Higher mortgage rates, constrained inventories and tight credit slowed the pace of existing-home sales for the third month in a row, producing the first annual decline in sales in more than two years, the National Association of Realtors (NAR) reported today.
Existing-home sales dropped 4.3 percent from October to November, to a seasonally adjusted annual rate of 4.9 million, and were down 1.2 percent from a year ago, marking the first time in 29 months that sales were below year-ago levels.
“There is a pent-up demand for both rental and owner-occupied housing as household formation will inevitably burst out, but the bottleneck is in limited housing supply, due to the slow recovery in new-home construction,” said NAR Chief Economist Lawrence Yun in a statement.
Rents are rising at the fastest pace in five years, Yun said, and annual home prices are rising at the highest rate in eight years. The spike in mortgage rates that occurred in late spring of this year has hampered home sales over the last few months, Yun and others say.
Members of the Federal Reserve’s Open Market Committee announced Wednesday that the Fed will finally begin to reduce its $85 billion-a-month purchases of Treasurys and mortgage-backed securities in January. The news did not immediately drive up mortgage rates, but a Fed pullback is still expected to nudge them up further.
If interest rates rise, that could further crimp existing-home sales. Market indicators suggest they are likely to decrease for at least another month. NAR’s Pending Home Sales Index — a forward-looking indicator of sales — dropped for the fifth straight month in October. Purchase loan applications recently hit a one-year low.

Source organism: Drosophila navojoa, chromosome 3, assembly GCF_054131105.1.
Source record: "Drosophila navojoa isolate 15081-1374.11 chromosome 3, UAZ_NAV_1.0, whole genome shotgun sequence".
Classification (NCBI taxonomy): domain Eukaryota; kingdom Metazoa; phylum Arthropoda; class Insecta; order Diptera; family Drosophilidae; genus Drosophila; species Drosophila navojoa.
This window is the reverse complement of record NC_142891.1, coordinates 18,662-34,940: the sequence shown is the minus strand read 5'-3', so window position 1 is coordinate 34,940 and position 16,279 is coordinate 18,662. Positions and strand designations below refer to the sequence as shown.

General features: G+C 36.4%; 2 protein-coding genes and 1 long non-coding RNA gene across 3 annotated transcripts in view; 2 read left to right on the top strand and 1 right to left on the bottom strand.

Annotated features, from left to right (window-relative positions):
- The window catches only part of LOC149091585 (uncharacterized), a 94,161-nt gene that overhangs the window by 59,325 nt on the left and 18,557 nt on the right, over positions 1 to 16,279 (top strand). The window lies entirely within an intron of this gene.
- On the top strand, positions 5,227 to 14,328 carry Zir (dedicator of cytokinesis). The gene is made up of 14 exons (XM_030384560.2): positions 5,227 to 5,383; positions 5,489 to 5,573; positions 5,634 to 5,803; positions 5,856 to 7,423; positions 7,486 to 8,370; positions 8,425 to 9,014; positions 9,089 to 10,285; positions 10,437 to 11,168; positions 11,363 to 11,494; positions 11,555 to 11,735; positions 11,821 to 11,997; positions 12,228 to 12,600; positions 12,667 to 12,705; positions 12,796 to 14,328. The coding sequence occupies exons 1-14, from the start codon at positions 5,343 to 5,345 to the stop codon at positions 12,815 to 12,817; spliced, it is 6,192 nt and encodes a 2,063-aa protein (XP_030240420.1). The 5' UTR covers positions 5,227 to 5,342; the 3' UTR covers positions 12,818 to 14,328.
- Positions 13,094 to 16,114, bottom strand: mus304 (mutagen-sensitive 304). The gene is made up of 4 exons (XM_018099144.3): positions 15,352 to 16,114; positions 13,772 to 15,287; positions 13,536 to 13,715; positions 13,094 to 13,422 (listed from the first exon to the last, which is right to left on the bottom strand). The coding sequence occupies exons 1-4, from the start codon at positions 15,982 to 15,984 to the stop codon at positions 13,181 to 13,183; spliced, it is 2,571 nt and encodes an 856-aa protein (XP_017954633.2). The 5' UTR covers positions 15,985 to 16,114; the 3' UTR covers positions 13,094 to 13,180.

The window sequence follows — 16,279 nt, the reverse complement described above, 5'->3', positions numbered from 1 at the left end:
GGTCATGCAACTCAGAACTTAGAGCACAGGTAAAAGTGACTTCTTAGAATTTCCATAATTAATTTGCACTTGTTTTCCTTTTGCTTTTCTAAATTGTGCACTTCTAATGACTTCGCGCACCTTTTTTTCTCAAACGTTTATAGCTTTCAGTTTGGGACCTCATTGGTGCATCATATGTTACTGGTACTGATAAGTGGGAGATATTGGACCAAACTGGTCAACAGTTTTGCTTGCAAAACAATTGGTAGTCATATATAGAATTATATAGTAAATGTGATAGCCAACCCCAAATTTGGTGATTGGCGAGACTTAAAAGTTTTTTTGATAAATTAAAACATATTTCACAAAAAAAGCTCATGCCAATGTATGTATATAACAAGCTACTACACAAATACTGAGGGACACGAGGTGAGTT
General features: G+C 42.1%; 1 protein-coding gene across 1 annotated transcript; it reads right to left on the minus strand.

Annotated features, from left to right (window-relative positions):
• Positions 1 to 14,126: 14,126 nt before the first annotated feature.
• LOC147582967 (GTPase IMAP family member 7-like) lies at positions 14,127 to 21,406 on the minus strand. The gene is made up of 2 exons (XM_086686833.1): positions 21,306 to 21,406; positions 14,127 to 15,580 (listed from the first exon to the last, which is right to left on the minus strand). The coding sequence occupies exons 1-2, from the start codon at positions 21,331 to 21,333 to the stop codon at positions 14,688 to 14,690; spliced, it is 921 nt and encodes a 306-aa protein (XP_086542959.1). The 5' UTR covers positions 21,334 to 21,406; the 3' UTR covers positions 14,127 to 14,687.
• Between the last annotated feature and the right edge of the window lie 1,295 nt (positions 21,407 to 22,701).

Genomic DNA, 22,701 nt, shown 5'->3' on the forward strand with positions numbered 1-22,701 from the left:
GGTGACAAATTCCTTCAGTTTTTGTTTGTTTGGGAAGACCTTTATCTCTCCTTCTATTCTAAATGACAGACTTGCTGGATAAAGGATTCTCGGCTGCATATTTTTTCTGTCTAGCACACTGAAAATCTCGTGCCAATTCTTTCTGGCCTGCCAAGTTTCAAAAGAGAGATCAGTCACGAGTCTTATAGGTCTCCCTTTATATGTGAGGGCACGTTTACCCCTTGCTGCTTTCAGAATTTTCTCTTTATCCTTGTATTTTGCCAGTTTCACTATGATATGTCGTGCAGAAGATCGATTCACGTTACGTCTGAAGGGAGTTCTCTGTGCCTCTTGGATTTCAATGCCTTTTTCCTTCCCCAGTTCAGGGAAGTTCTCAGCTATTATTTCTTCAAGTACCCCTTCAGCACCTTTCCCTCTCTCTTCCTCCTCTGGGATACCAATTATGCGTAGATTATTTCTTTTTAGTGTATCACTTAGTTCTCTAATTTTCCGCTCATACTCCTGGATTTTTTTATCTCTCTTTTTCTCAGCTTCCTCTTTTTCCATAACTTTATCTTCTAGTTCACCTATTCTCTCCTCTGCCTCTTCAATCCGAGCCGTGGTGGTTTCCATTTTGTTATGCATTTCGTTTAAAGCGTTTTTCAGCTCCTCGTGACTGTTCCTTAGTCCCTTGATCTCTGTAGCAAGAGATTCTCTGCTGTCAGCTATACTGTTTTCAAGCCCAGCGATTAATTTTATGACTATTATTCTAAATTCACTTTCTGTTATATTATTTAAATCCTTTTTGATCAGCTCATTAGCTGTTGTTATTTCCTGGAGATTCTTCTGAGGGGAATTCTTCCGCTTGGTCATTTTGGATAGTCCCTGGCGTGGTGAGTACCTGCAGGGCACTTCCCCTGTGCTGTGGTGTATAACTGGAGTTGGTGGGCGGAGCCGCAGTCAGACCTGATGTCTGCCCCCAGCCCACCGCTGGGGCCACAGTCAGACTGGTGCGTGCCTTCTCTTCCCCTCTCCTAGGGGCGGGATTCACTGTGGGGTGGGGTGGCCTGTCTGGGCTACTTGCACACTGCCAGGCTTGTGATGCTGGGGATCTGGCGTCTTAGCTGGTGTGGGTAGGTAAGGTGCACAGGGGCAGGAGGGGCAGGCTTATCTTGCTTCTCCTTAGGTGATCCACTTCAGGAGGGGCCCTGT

Yun recently predicted that sales of existing homes will remain flat in 2014 due to headwinds including declining affordability, limited inventory and tight mortgage lending standards.
Despite declining home sales, the outlook for the housing recovery is by no means bleak. Other market barometers point towards improvement. Single-family housing starts jumped to their highest level in well over five years in November, increasing 20.8 percent month over month and 26 percent year over year, the U.S. Census Bureau reported.
The uptick in construction could alleviate an inventory shortage that many analysts say has constrained demand, perhaps boding well for home sales in the long term. Meanwhile, sales of new single-family homes skyrocketed in October, ending a three-month slump that began in July and providing evidence that elevated mortgage rates have not seriously hobbled the housing recovery, research firm Capital Economics said.
While the number of existing homes for sale at the end of November slipped 0.9 percent to 2.09 million, the amount of time it would take for those homes to clear at the current sales pace increased to 5.1 months, up from 4.9 months in October and 4.8 months a year ago, NAR reported.
The median price of an existing single-family home slid 0.6 percent from October to November, to $196,300, but was up 9.4 percent from a year ago. Elevated home prices have begun to chip away at buying power, analysts including Yun say.
But the price appreciation has also freed millions from the shackles of negative equity, making it possible for them to sell their homes without having to resort to a short sale. Zillow said that by 2014 U.S. homes will have recovered 44 percent of the total value they lost from 2007 to 2011.